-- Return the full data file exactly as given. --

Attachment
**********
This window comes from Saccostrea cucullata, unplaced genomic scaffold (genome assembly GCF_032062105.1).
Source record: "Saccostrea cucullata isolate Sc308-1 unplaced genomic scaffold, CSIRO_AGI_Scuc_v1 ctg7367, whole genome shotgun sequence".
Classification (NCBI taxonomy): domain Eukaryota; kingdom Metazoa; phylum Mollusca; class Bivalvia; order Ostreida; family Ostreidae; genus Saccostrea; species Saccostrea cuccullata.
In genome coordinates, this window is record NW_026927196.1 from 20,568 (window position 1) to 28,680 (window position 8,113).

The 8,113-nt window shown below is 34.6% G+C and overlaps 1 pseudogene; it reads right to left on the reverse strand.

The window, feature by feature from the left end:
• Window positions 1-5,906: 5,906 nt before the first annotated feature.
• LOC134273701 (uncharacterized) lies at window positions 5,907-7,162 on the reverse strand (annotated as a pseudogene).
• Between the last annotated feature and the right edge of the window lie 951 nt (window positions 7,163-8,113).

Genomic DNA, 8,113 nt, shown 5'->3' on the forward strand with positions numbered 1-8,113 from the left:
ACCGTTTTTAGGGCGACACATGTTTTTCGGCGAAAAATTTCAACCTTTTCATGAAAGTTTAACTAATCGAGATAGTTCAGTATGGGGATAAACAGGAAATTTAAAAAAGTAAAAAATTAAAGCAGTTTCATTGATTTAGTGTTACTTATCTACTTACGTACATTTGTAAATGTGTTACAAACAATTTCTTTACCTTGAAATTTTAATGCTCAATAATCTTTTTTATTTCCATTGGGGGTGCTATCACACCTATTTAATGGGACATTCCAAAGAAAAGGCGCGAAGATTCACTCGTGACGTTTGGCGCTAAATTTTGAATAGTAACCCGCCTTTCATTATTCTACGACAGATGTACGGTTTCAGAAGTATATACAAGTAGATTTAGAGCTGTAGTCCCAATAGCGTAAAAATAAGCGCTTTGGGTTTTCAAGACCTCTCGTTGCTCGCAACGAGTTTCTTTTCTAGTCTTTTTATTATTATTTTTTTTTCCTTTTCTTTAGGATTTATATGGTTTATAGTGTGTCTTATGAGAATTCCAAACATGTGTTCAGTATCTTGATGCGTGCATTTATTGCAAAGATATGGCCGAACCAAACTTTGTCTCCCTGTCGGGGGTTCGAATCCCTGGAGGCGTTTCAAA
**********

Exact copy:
This window comes from Saccostrea cucullata, unplaced genomic scaffold (genome assembly GCF_032062105.1).
Source record: "Saccostrea cucullata isolate Sc308-1 unplaced genomic scaffold, CSIRO_AGI_Scuc_v1 ctg7367, whole genome shotgun sequence".
Classification (NCBI taxonomy): domain Eukaryota; kingdom Metazoa; phylum Mollusca; class Bivalvia; order Ostreida; family Ostreidae; genus Saccostrea; species Saccostrea cuccullata.
In genome coordinates, this window is record NW_026927196.1 from 20,568 (window position 1) to 28,680 (window position 8,113).

The 8,113-nt window shown below is 34.6% G+C and overlaps 1 pseudogene; it reads right to left on the reverse strand.

The window, feature by feature from the left end:
• Window positions 1-5,906: 5,906 nt before the first annotated feature.
• LOC134273701 (uncharacterized) lies at window positions 5,907-7,162 on the reverse strand (annotated as a pseudogene).
• Between the last annotated feature and the right edge of the window lie 951 nt (window positions 7,163-8,113).

Genomic DNA, 8,113 nt, shown 5'->3' on the forward strand with positions numbered 1-8,113 from the left:
ACCGTTTTTAGGGCGACACATGTTTTTCGGCGAAAAATTTCAACCTTTTCATGAAAGTTTAACTAATCGAGATAGTTCAGTATGGGGATAAACAGGAAATTTAAAAAAGTAAAAAATTAAAGCAGTTTCATTGATTTAGTGTTACTTATCTACTTACGTACATTTGTAAATGTGTTACAAACAATTTCTTTACCTTGAAATTTTAATGCTCAATAATCTTTTTTATTTCCATTGGGGGTGCTATCACACCTATTTAATGGGACATTCCAAAGAAAAGGCGCGAAGATTCACTCGTGACGTTTGGCGCTAAATTTTGAATAGTAACCCGCCTTTCATTATTCTACGACAGATGTACGGTTTCAGAAGTATATACAAGTAGATTTAGAGCTGTAGTCCCAATAGCGTAAAAATAAGCGCTTTGGGTTTTCAAGACCTCTCGTTGCTCGCAACGAGTTTCTTTTCTAGTCTTTTTATTATTATTTTTTTTTCCTTTTCTTTAGGATTTATATGGTTTATAGTGTGTCTTATGAGAATTCCAAACATGTGTTCAGTATCTTGATGCGTGCATTTATTGCAAAGATATGGCCGAACCAAACTTTGTCTCCCTGTCGGGGGTTCGAATCCCTGGAGGCGTTTCAAA